This site uses cookies to ensure the best viewing experience for our readers.
Facebook could face fine after failing to report mergers in Israel

Facebook could face fine after failing to report mergers in Israel

Israel’s Competition Authority announced that it is considering imposing approximately $1.8 million in financial sanctions on Facebook, pending a hearing

Hagar Ravet | 15:12  11.05.2021
The Director General of Israel’s Competition Authority is considering fining Facebook for failing to submit merger notices for deals it has made in Israel, the Authority announced Tuesday.

The Authority is considering determining that mergers Facebook made required reporting under Israeli competition law, and intends to impose financial sanctions on the social media company in the total amount of NIS 6 million (approximately $1.8 million) pending a hearing.

Last December, Calcalist revealed that the Authority ordered Facebook Israel to hand over information regarding the multi-million dollar acquisitions of two startups in 2018 and 2019 that Facebook did not submit merger notices for.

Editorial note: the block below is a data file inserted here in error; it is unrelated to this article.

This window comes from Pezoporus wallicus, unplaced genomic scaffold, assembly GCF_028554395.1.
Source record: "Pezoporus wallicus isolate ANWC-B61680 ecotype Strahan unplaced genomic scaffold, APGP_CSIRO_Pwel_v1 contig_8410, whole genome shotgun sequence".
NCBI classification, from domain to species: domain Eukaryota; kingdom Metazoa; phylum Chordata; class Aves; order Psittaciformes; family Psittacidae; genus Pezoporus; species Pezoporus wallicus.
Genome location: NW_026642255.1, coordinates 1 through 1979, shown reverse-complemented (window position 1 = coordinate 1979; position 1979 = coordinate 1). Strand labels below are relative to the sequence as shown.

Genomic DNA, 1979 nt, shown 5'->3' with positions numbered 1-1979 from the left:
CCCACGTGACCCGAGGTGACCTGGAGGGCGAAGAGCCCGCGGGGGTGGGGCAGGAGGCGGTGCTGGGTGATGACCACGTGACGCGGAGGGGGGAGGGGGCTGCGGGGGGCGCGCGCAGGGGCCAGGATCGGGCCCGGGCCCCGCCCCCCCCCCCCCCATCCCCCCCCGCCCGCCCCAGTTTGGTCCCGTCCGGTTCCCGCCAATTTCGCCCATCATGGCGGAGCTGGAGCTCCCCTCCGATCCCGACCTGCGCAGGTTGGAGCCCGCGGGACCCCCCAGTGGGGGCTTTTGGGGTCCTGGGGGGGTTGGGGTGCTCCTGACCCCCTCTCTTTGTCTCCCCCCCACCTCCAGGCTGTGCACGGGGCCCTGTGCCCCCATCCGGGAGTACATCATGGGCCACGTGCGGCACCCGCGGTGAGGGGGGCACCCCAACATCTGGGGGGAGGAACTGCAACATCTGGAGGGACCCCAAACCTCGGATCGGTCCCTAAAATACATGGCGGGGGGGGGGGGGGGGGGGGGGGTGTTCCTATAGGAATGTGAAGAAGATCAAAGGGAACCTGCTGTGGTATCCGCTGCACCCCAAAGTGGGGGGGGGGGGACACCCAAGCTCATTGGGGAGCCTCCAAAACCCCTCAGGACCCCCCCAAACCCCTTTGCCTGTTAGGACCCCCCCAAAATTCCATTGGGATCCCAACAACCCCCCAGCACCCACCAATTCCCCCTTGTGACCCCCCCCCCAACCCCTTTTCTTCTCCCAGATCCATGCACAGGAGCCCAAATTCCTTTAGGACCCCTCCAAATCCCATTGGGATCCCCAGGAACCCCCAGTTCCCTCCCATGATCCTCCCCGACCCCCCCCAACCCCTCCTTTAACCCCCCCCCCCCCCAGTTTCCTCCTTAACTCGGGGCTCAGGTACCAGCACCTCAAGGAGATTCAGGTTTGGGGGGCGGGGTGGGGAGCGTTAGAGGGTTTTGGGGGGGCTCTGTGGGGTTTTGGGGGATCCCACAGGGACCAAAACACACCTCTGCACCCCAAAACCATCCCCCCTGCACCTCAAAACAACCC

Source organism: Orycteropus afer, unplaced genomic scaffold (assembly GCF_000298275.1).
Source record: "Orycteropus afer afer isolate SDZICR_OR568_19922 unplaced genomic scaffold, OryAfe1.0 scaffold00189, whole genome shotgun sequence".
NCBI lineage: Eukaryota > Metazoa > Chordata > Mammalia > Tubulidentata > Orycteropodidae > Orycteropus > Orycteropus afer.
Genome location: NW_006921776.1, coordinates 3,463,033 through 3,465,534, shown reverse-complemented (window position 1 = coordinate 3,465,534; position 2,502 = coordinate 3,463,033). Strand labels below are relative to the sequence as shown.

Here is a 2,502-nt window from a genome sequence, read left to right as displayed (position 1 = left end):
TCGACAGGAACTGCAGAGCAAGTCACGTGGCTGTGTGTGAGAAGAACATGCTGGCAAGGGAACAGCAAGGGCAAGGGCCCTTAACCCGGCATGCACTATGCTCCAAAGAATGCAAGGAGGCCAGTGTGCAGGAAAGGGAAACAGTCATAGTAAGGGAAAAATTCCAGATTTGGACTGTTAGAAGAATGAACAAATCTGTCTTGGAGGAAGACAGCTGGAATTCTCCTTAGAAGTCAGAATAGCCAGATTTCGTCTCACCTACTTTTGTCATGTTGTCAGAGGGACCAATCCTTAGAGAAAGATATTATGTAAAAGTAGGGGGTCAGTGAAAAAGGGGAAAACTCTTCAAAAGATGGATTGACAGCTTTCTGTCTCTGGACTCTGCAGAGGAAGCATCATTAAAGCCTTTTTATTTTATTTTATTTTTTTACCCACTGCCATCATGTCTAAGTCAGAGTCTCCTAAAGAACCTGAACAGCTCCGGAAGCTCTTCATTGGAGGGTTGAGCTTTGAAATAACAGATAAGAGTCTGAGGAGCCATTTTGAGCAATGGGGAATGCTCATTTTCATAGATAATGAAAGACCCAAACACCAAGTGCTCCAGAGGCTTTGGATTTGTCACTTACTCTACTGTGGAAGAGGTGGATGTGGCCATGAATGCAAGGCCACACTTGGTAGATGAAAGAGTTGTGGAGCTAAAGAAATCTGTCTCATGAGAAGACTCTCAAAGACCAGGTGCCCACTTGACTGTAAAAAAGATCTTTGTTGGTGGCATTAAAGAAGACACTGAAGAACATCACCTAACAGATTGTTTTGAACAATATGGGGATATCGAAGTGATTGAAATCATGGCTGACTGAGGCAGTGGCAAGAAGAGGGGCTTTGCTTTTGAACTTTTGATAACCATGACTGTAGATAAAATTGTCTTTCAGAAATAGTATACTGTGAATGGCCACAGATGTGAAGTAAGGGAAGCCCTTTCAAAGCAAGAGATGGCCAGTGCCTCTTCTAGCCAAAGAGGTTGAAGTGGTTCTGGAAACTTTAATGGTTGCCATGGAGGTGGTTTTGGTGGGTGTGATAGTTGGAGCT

Facebook Israel GM Adi Soffer Teeni. Photo: Amit Shaal Facebook Israel GM Adi Soffer Teeni. Photo: Amit Shaal Facebook Israel GM Adi Soffer Teeni. Photo: Amit Shaal

The Authority's announcement confirms the information revealed in Calcalist, according to which the companies in question are RedKix and Service Friend. Facebook did not report the transactions to the Competition Authority or obtain the approval of the Director General before executing them, as required by law.

The Authority's investigation argues that Facebook, which also owns Instagram, is supposedly a monopolist in the market of social networks in Israel. Therefore, it is required to submit a merger notice in any transaction to which it is a party to, and obtain approval from the Authority.

Facebook has 60 days to present its claims to the Director General.

Facebook is also currently facing monopoly allegations in the U.S., battling two major lawsuits in 48 states. At the heart of the two separate lawsuits, which are based on a joint investigation, is a demand to oblige Facebook to divest from Instagram and WhatsApp, claiming that the company bought them in order to eliminate the competition.

Facebook said in response: "We are in constant contact with the Competition Authority. We will respond to the Authority's initial claims in order to prove that these are allegations without cause or basis. There was no reporting obligation in relation to these transactions and we believe the Competition Authority will reach the correct conclusion in this matter."
share on facebook share on twitter share on linkedin share on whatsapp share on mail

TAGS